Black and White – Meaning, Origin and Usage

Are you looking for a way to tell someone that an issue isn’t nuanced — and that there is a sharp divide between right and wrong? You could say it’s “black and white.”

This post explores this fascinating phrase, which has several distinct meanings.


Black and white” is the sharpest possible contrast, the contrast between pure light and its complete absence.

Black-and-white dualism, a symbolic concept that has existed for centuries, uses this contrast to highlight the divide between right and wrong or good and evil.

Incorporated into a phrase, “black and white” can have three unique meanings:

  • Black and white can mean something is clear-cut one side is correct, and the other completely wrong.
  • Black-and-white thinking means rigid thinking and closed-mindedness; a black-and-white thinker refuses to consider alternative viewpoints.
  • Putting something in black and white means to commit it to paper — you may, for instance, make a verbal agreement with a real estate agent, and a contract puts the deal in black and white.

Less used definitions include “a police car” (black and white in some jurisdictions) and a black and white TV, which does not show color.

Example Usage

The phrase “black and white” can be used in several different ways. Take a look:

  • “My opponent wants you to think gun rights are a complex issue, but in truth, nothing could be more black and white. We either introduce gun control or allow mass shootings to continue.”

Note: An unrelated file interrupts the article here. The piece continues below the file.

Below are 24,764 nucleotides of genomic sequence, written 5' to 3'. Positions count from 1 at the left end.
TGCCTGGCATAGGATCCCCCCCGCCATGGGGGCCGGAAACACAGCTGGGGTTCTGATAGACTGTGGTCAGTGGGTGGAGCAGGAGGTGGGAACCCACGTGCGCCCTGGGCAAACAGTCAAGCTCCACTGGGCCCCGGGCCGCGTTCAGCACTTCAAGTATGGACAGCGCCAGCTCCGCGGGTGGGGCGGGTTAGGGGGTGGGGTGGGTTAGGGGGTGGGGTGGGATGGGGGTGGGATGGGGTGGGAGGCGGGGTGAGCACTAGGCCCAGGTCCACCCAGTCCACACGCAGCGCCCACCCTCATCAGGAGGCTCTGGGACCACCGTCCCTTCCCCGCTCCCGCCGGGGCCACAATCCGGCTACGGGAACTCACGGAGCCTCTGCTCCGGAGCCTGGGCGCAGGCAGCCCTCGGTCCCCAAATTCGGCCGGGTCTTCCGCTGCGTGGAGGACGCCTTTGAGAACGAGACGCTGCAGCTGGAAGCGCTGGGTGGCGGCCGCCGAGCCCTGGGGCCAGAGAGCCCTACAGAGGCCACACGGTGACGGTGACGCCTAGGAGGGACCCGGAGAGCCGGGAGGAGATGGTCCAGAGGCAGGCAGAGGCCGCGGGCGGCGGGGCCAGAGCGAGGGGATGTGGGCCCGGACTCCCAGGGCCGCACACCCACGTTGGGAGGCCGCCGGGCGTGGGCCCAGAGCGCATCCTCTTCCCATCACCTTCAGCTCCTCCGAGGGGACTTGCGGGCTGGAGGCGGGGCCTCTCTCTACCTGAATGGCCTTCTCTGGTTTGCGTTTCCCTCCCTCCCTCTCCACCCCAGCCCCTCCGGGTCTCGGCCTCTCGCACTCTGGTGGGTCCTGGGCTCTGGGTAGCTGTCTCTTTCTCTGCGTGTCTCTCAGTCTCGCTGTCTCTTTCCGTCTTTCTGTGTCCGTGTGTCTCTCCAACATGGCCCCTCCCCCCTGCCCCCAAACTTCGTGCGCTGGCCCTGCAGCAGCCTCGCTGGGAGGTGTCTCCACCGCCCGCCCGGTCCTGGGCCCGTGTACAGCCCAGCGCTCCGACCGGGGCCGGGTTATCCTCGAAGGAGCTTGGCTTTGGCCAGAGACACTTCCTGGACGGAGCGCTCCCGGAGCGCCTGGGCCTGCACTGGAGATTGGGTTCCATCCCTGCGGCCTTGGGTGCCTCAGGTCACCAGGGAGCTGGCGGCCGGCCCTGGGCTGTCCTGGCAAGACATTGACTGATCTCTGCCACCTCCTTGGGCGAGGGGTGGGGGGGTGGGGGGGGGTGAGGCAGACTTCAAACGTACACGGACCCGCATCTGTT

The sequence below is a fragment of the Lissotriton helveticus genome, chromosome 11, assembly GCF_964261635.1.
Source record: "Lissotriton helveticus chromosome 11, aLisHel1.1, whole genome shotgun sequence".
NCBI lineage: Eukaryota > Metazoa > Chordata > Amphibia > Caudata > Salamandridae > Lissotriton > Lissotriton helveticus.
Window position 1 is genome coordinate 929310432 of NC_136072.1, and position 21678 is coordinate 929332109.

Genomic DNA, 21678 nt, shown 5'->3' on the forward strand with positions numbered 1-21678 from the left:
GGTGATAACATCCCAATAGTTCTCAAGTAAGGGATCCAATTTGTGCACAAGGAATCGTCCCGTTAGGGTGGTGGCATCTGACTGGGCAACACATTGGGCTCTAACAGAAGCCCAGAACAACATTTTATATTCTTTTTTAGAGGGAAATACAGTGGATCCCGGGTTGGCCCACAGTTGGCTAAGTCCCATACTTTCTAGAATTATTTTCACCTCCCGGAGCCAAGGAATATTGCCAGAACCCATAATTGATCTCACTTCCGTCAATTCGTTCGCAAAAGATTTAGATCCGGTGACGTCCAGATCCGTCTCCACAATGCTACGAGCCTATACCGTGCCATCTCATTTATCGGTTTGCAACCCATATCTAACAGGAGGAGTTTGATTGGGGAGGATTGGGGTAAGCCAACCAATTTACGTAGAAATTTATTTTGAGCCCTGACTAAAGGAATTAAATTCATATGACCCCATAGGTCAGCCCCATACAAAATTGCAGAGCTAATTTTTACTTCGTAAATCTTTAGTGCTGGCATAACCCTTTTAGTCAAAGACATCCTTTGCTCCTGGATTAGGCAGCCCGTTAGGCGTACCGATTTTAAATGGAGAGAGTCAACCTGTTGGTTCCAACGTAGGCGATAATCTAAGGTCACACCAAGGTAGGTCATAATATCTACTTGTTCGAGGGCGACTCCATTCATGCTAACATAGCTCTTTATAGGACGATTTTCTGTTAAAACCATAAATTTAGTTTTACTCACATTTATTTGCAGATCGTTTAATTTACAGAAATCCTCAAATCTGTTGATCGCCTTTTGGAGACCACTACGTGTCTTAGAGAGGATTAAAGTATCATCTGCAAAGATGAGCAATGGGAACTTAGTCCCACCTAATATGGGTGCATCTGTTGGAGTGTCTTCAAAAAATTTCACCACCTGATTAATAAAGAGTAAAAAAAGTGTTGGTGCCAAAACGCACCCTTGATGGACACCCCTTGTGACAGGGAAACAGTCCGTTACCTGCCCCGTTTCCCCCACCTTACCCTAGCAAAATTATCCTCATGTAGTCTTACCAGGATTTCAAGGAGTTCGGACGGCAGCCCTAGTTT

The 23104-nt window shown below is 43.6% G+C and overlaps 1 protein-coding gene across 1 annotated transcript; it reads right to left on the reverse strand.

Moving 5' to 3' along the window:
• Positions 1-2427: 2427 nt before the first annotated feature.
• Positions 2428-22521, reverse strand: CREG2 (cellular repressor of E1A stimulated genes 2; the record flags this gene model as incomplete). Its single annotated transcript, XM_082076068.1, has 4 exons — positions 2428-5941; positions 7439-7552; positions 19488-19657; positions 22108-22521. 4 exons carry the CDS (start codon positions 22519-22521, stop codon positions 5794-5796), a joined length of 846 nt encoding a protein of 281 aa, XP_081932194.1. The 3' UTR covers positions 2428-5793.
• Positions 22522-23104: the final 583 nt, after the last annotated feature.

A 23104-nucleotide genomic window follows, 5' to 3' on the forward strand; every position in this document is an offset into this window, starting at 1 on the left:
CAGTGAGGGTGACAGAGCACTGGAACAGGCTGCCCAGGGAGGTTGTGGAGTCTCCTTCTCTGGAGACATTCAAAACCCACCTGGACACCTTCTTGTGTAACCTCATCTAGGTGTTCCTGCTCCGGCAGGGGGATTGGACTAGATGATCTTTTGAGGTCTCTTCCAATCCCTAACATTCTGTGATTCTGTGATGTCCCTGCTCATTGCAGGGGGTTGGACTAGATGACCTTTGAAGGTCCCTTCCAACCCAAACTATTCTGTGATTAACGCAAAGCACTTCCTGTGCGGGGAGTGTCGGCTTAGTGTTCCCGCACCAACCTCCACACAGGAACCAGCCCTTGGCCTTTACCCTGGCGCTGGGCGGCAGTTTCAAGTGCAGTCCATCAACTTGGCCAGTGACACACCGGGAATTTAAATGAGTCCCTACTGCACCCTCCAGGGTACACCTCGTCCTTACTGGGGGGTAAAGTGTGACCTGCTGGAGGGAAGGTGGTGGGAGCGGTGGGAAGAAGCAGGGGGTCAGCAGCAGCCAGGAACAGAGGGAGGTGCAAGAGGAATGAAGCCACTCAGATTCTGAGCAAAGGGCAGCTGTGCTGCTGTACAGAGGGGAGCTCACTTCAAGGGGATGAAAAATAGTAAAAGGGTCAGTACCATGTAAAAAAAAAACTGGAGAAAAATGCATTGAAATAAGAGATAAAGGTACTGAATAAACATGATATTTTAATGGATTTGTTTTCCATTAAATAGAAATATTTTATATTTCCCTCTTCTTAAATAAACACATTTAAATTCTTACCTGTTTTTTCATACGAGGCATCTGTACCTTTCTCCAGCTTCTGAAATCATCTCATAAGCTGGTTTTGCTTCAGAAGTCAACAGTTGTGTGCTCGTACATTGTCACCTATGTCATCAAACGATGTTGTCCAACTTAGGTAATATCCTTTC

• “My autistic brother is a notoriously black-and-white thinker. If you do the dishes differently than he does, he thinks your way is wrong. He is incapable of considering there is more than one right way to do something.”
  • “We have a deal, then! I’ll put that in black and white for you, and we can move ahead.”


The contrast between black and white has played an essential role in many cultures, stretching as far back as Ancient Mesopotamia, Ancient Egypt, and Ancient China. The concept has, as such, existed for thousands of years.

Symbolism relating to the contrast between these two colors is called black-and-white dualism. Black and white signify day and night, good and evil, right and wrong, and pure and corrupt.

As an idiomatic phrase, “black and white” means a sharp contrast, a clear divide between opposing ideas. When something is black and white, there is little to no nuance.

You can also accuse someone of black-and-white thinking. In this case, you believe that nuance exists, but the rigid thinker cannot see it.

Finally, the phrase “to put something in black and white” means committing an agreement to paper, usually in the form of a contract.

This phrase has an entirely different origin. Paper is white, and printed words almost always appear in black lettering. “Putting something in black and white” refers to this fact.

Phrases Similar to Black and White

Are you looking for similar expressions? One of these may fit:

  • Clear-cut — meaning an issue is well defined, and the truth or right course of action is apparent.
  • Put in writing — you can use this phrase instead of “put in black and white.”

Phrases Opposite to Black and White

Gray is the opposite of “black and white.” So if you believe there is no right or wrong answer and a question is complex, you can speak of “shades of gray.”

A flexible or pragmatic person is the opposite of a black-and-white thinker. You can also say such a person is open-minded.

What Is the Correct Saying?

The correct saying is “black and white.” It usually means a clear divide between two opposing sides.

“Putting something in black and white” means putting it in writing.

Ways People May Say Black and White Incorrectly

Black-and-white dualism plays a role in many cultures. English learners should remember that “black and white” doesn’t only mean “right vs wrong.” It can also simply mean a sharp contrast between two sides.

Acceptable Ways to Phrase Black and White

You can use “black and white” where the phrase “clear-cut” would also make sense.


You could call someone who isn’t willing to consider other views a black-and-white thinker, and if you’re asking someone to put an agreement in writing, you can invite them to “put it in black and white.”

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